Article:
Flowers, art at new roadside nursery


There's a new welcome mat at the south entrance to Main Street, Oak Creek.

A path made of bricks salvaged from the old VFW chimney and lined with log posts, hanging flower baskets and chili ristras takes visitors off the street and into a once-vacant lot across from the pocket park and Sinclair gas station. It leads into an oasis of flowers, trees and a cozy little greenhouse called Oso Rio Nursery and Trading Post. You can't miss it as you pass through town.

Oso Rio Nursery and Trading Post owner Annie Kayhoe built her new outdoor shop to have street-side appeal -- a place people might just want to stop to check out on their way through Oak Creek, she said. The new nursery is a labor of love that stemmed from Kayhoe's passion for gardening and is an outlet for her artistic flair.

"Garden is just such a good word. It's like ice cream or starlight," Kayhoe said. "People like what they do in their gardens, and they like what their gardens do inside them."

Last summer, Kayhoe grew too many flowers for herself, so she set up a small flower stand in downtown Oak Creek to try to sell some of them. She said the flowers were such a hit that she decided to open Rio Oso Nursery and Trading Post this year. Kayhoe's full-fledged nursery and greenhouse, complete with garden art and architectural accents, opened Saturday.

Kayhoe will be selling 500 of her own seedlings and 60 bare root roses, in addition to annuals, perennials, shrubs, trees and climbing roses from other Rocky Mountain nurseries.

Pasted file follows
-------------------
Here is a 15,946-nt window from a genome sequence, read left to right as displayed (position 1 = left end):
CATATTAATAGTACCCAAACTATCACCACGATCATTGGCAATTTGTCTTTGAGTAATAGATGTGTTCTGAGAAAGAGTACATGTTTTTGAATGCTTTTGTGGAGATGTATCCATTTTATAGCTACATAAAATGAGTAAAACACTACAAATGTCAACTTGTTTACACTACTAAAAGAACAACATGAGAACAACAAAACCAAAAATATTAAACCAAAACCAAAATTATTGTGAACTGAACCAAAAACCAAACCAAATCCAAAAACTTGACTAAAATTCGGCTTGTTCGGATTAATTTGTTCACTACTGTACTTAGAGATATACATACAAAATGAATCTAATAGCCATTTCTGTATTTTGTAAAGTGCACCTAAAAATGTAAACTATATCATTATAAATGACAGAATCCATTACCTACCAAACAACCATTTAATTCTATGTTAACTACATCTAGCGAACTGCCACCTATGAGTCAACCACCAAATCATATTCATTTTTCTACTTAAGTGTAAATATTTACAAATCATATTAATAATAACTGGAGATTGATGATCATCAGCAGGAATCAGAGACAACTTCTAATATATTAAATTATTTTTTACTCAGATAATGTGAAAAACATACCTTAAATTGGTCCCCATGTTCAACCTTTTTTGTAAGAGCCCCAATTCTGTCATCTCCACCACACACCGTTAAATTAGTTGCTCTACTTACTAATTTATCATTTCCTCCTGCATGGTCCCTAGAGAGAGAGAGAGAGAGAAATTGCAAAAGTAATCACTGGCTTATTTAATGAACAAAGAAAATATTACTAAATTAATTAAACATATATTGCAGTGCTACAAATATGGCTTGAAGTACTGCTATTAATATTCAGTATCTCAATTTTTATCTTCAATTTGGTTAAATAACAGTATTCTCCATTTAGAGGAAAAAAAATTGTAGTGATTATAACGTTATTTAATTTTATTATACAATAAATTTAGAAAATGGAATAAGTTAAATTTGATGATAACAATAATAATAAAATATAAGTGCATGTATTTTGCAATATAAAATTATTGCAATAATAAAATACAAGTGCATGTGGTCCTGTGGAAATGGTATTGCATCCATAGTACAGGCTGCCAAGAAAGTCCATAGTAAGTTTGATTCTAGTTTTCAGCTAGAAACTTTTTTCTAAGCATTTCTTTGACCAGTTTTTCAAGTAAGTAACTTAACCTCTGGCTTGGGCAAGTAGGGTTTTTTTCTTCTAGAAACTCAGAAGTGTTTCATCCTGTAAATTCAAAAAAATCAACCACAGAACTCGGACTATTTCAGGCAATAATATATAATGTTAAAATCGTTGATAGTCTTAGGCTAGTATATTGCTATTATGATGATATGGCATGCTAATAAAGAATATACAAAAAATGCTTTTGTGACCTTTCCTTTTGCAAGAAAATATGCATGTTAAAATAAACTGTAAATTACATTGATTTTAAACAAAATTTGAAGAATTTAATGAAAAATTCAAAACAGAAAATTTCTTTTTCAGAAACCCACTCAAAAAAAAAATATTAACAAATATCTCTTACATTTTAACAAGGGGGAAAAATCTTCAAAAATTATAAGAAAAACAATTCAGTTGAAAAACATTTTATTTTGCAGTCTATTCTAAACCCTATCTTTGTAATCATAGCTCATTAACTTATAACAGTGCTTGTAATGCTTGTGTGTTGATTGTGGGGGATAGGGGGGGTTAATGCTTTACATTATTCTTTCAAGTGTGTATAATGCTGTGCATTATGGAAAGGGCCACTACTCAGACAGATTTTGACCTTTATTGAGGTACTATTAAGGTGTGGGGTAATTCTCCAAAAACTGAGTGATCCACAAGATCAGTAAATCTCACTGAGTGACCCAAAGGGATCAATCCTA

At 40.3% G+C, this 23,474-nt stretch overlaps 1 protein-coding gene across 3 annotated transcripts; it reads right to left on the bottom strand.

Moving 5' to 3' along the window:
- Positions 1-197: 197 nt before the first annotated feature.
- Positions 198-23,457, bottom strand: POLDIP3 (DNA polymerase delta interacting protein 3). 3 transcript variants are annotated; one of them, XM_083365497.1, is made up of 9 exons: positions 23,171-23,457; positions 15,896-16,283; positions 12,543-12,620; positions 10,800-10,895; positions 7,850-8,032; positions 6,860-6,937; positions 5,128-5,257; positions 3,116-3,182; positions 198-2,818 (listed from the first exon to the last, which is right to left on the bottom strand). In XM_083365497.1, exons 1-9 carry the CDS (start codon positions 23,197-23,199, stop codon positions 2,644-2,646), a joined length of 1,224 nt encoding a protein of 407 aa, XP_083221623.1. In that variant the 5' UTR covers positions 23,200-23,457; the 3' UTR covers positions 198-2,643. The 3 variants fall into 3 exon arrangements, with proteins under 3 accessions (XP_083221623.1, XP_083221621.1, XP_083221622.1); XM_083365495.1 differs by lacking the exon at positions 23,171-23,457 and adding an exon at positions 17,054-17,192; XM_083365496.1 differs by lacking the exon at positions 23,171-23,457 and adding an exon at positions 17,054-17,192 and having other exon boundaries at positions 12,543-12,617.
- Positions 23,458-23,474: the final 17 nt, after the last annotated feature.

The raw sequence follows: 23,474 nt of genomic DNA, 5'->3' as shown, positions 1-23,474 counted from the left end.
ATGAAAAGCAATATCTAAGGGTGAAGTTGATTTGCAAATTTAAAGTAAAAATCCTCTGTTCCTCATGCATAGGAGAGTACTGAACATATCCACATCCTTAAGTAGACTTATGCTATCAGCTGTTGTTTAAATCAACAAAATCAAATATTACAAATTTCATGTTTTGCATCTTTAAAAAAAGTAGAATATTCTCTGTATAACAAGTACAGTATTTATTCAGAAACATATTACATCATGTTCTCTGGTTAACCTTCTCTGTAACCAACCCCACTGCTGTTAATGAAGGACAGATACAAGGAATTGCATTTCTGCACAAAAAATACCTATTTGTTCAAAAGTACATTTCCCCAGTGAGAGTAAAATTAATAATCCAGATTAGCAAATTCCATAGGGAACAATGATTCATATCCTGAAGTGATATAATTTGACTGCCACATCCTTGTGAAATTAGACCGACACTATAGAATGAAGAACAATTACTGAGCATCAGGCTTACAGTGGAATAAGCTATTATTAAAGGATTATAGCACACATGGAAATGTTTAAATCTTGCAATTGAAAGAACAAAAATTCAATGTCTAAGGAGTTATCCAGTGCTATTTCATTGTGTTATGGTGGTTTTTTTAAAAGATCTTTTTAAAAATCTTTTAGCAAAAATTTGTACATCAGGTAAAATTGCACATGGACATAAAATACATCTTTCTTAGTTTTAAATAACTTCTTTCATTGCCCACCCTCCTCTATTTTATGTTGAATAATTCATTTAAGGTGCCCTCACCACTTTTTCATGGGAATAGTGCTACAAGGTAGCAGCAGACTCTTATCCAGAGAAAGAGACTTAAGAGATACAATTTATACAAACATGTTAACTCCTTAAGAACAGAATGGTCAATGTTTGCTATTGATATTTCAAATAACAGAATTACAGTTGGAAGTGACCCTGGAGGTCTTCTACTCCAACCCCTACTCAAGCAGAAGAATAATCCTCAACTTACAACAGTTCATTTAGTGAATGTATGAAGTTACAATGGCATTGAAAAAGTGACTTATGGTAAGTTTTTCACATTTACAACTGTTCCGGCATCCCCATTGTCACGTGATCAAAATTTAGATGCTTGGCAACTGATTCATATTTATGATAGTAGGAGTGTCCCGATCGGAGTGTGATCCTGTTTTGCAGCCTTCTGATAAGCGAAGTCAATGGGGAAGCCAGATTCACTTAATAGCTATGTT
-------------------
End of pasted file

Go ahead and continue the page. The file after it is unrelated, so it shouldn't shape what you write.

"I'm very careful to only buy what is hardy here," Kayhoe said.

There has been a buzz about town in anticipation of Kayhoe's new roadside shop. It seems everyone in town has been keeping an eye on her progress. Whether it was at the Town Board meeting or over dinner at Chelsea's, people have been singing praises.

"The local support has been phenomenal," Kayhoe said. She said there have been at least 10 to 15 people stopping by each day to chat, check out the place and offer assistance since she started construction April 1. She was busy with trading post action before she even opened.

Friday morning, Janine Pierce, owner of Brand Spankin' Used thrift shop in Oak Creek, stopped by the nursery to offer Kayhoe a hug and her seal of approval. Pierce was in search of Kayhoe's candles. The handmade candles are from New Mexico and evoke sage, cedar, juniper, sweet grass and pinion.

"This looks so great. You worked so hard," Pierce said to Kayhoe. "It's a great welcome to town.

A few minutes later, Jack and Janie Romick pulled up in their truck to deliver an empty twig basket and check out the flowers on display.

"It's a great addition to our town, and no one works any harder than Annie. She's going to be very successful," Janie said as she looked appreciatively over the outdoor shop. Kayhoe is equally appreciative of the Romicks. She said she couldn't have done it without them.

"When I'm having a meltdown, I go to Jack and Janie's," Kayhoe said.

Kayhoe has been working from dawn to dusk to get Oso Rio Nursery and Trading Post up and running. She was on site at 5:30 a.m. Friday morning to check her plants after their first night in the elements.